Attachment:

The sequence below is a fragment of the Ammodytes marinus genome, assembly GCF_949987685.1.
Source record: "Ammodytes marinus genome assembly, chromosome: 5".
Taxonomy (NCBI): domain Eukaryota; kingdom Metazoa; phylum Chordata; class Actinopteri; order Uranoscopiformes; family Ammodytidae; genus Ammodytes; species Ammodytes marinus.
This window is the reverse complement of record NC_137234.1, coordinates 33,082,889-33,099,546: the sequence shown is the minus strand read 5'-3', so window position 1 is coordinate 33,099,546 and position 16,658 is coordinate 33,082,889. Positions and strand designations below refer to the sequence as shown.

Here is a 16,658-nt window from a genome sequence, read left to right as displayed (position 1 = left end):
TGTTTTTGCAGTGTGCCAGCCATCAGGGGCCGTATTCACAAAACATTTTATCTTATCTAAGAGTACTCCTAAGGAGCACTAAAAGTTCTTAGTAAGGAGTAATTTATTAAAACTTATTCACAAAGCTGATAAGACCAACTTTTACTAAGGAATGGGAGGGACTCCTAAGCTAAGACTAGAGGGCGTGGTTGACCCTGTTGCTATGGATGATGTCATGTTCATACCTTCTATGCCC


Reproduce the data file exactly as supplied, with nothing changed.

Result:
The sequence below is a fragment of the Ammodytes marinus genome, assembly GCF_949987685.1.
Source record: "Ammodytes marinus genome assembly, chromosome: 5".
Taxonomy (NCBI): domain Eukaryota; kingdom Metazoa; phylum Chordata; class Actinopteri; order Uranoscopiformes; family Ammodytidae; genus Ammodytes; species Ammodytes marinus.
This window is the reverse complement of record NC_137234.1, coordinates 33,082,889-33,099,546: the sequence shown is the minus strand read 5'-3', so window position 1 is coordinate 33,099,546 and position 16,658 is coordinate 33,082,889. Positions and strand designations below refer to the sequence as shown.

Here is a 16,658-nt window from a genome sequence, read left to right as displayed (position 1 = left end):
TGTTTTTGCAGTGTGCCAGCCATCAGGGGCCGTATTCACAAAACATTTTATCTTATCTAAGAGTACTCCTAAGGAGCACTAAAAGTTCTTAGTAAGGAGTAATTTATTAAAACTTATTCACAAAGCTGATAAGACCAACTTTTACTAAGGAATGGGAGGGACTCCTAAGCTAAGACTAGAGGGCGTGGTTGACCCTGTTGCTATGGATGATGTCATGTTCATACCTTCTATGCCC